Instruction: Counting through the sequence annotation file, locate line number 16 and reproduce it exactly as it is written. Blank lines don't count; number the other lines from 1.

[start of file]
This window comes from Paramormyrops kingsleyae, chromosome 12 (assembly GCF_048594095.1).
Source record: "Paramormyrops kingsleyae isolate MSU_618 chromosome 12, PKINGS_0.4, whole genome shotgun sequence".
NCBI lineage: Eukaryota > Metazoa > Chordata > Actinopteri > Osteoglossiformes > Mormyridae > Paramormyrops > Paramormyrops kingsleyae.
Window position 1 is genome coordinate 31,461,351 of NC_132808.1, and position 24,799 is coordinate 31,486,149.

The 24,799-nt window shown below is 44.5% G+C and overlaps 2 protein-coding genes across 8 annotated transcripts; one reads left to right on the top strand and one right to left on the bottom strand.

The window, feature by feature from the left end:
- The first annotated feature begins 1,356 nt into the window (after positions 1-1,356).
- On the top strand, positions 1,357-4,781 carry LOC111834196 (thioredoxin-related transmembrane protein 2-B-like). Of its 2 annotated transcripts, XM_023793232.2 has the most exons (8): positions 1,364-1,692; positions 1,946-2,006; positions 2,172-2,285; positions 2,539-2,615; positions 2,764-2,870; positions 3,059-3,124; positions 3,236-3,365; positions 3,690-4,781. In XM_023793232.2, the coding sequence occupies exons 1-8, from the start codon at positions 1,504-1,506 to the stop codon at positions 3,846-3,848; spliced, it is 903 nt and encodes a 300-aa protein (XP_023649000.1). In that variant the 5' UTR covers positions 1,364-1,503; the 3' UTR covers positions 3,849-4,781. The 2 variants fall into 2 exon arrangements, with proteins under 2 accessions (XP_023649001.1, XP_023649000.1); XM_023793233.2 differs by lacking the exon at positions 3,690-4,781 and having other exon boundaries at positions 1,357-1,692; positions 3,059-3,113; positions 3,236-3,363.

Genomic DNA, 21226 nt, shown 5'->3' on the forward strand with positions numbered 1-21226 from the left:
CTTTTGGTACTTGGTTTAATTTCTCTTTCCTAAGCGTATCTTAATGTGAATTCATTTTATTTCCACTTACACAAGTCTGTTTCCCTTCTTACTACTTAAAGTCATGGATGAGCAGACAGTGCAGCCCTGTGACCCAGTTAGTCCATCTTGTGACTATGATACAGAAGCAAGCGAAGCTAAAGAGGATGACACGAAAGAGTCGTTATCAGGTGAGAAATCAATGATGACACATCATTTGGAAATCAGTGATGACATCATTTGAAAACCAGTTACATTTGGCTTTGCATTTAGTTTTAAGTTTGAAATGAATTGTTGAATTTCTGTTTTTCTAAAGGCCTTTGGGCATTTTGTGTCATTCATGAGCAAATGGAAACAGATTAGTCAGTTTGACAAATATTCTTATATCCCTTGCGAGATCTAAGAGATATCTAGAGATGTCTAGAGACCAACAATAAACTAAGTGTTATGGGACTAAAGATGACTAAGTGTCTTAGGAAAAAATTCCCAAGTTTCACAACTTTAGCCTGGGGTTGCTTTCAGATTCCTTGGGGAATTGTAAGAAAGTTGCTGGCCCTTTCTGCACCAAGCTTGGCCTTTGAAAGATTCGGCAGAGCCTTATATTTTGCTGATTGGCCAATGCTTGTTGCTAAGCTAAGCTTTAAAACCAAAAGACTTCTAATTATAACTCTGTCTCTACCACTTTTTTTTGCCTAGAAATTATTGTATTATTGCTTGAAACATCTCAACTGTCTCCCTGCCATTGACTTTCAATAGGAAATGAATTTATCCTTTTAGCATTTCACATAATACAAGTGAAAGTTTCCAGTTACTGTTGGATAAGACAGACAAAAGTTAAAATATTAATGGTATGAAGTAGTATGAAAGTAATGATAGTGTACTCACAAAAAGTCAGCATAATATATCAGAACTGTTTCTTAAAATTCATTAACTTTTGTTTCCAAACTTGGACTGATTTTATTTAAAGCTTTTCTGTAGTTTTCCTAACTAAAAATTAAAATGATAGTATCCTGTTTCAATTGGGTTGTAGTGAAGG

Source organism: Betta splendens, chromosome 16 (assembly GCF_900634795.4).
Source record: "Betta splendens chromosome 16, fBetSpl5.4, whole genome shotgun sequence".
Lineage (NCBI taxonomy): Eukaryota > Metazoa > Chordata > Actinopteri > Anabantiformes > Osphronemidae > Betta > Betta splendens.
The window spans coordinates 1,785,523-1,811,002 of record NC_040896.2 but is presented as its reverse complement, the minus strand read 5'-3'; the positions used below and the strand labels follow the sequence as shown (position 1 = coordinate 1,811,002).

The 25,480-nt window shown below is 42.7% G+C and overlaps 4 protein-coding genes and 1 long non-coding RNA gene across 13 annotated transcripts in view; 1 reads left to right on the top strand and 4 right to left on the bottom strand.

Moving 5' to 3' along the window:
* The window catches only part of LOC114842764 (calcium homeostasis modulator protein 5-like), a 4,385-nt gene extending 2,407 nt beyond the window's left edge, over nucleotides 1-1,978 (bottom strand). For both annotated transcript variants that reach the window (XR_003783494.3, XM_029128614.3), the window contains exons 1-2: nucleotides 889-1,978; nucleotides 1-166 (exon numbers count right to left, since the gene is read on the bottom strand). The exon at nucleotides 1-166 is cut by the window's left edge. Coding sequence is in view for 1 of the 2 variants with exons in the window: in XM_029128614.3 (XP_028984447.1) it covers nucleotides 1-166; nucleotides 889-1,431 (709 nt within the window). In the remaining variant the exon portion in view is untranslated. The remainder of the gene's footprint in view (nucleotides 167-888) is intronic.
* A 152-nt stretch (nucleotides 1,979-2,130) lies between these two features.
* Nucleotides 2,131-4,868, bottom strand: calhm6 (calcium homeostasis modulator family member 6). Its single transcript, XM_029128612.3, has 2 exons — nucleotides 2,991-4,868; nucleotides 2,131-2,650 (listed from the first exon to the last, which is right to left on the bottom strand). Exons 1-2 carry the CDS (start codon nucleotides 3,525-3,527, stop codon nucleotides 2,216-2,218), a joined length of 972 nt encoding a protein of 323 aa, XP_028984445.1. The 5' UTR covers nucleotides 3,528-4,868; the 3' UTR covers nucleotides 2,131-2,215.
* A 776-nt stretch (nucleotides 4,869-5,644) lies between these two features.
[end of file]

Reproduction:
Moving 5' to 3' along the window: